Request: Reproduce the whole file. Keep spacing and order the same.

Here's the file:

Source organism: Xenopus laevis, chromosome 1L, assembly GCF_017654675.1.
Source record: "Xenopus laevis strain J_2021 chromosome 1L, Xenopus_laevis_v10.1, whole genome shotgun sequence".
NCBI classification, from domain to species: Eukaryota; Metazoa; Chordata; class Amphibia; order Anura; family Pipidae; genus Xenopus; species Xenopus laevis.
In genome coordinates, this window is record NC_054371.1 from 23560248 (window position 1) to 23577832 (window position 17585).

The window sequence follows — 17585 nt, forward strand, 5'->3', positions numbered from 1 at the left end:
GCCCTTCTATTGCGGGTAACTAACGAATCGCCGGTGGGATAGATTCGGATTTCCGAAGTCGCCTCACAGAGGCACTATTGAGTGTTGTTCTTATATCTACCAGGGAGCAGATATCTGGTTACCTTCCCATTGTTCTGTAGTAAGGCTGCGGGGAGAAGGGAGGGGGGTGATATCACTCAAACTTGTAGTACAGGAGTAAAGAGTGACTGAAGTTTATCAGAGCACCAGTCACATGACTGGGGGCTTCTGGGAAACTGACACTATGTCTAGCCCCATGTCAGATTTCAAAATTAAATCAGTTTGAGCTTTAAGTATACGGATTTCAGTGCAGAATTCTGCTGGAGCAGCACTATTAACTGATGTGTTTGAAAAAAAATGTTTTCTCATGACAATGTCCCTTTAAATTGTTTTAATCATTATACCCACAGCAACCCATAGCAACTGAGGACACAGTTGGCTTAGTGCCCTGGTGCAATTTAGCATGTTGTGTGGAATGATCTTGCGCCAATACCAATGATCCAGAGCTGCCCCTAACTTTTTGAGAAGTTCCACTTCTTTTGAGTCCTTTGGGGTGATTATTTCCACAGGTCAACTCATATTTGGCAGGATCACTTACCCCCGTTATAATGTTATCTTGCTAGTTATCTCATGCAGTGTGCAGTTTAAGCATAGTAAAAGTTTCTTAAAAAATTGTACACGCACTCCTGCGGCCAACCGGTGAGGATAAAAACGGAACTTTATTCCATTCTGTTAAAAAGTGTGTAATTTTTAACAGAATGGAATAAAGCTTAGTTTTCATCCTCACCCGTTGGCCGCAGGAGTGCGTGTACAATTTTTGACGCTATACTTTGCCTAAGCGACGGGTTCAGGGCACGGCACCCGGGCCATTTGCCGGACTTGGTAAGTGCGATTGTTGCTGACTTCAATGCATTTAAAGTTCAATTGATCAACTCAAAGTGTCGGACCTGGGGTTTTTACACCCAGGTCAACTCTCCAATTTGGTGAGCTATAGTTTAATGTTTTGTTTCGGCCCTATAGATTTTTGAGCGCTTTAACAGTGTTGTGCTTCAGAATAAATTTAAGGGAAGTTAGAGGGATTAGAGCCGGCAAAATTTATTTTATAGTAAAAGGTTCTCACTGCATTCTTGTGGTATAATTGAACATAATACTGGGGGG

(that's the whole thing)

Source organism: Xenopus laevis, chromosome 1L, assembly GCF_017654675.1.
Source record: "Xenopus laevis strain J_2021 chromosome 1L, Xenopus_laevis_v10.1, whole genome shotgun sequence".
NCBI classification, from domain to species: Eukaryota; Metazoa; Chordata; class Amphibia; order Anura; family Pipidae; genus Xenopus; species Xenopus laevis.
In genome coordinates, this window is record NC_054371.1 from 23560248 (window position 1) to 23577832 (window position 17585).

The window sequence follows — 17585 nt, forward strand, 5'->3', positions numbered from 1 at the left end:
GCCCTTCTATTGCGGGTAACTAACGAATCGCCGGTGGGATAGATTCGGATTTCCGAAGTCGCCTCACAGAGGCACTATTGAGTGTTGTTCTTATATCTACCAGGGAGCAGATATCTGGTTACCTTCCCATTGTTCTGTAGTAAGGCTGCGGGGAGAAGGGAGGGGGGTGATATCACTCAAACTTGTAGTACAGGAGTAAAGAGTGACTGAAGTTTATCAGAGCACCAGTCACATGACTGGGGGCTTCTGGGAAACTGACACTATGTCTAGCCCCATGTCAGATTTCAAAATTAAATCAGTTTGAGCTTTAAGTATACGGATTTCAGTGCAGAATTCTGCTGGAGCAGCACTATTAACTGATGTGTTTGAAAAAAAATGTTTTCTCATGACAATGTCCCTTTAAATTGTTTTAATCATTATACCCACAGCAACCCATAGCAACTGAGGACACAGTTGGCTTAGTGCCCTGGTGCAATTTAGCATGTTGTGTGGAATGATCTTGCGCCAATACCAATGATCCAGAGCTGCCCCTAACTTTTTGAGAAGTTCCACTTCTTTTGAGTCCTTTGGGGTGATTATTTCCACAGGTCAACTCATATTTGGCAGGATCACTTACCCCCGTTATAATGTTATCTTGCTAGTTATCTCATGCAGTGTGCAGTTTAAGCATAGTAAAAGTTTCTTAAAAAATTGTACACGCACTCCTGCGGCCAACCGGTGAGGATAAAAACGGAACTTTATTCCATTCTGTTAAAAAGTGTGTAATTTTTAACAGAATGGAATAAAGCTTAGTTTTCATCCTCACCCGTTGGCCGCAGGAGTGCGTGTACAATTTTTGACGCTATACTTTGCCTAAGCGACGGGTTCAGGGCACGGCACCCGGGCCATTTGCCGGACTTGGTAAGTGCGATTGTTGCTGACTTCAATGCATTTAAAGTTCAATTGATCAACTCAAAGTGTCGGACCTGGGGTTTTTACACCCAGGTCAACTCTCCAATTTGGTGAGCTATAGTTTAATGTTTTGTTTCGGCCCTATAGATTTTTGAGCGCTTTAACAGTGTTGTGCTTCAGAATAAATTTAAGGGAAGTTAGAGGGATTAGAGCCGGCAAAATTTATTTTATAGTAAAAGGTTCTCACTGCATTCTTGTGGTATAATTGAACATAATACTGGGGGG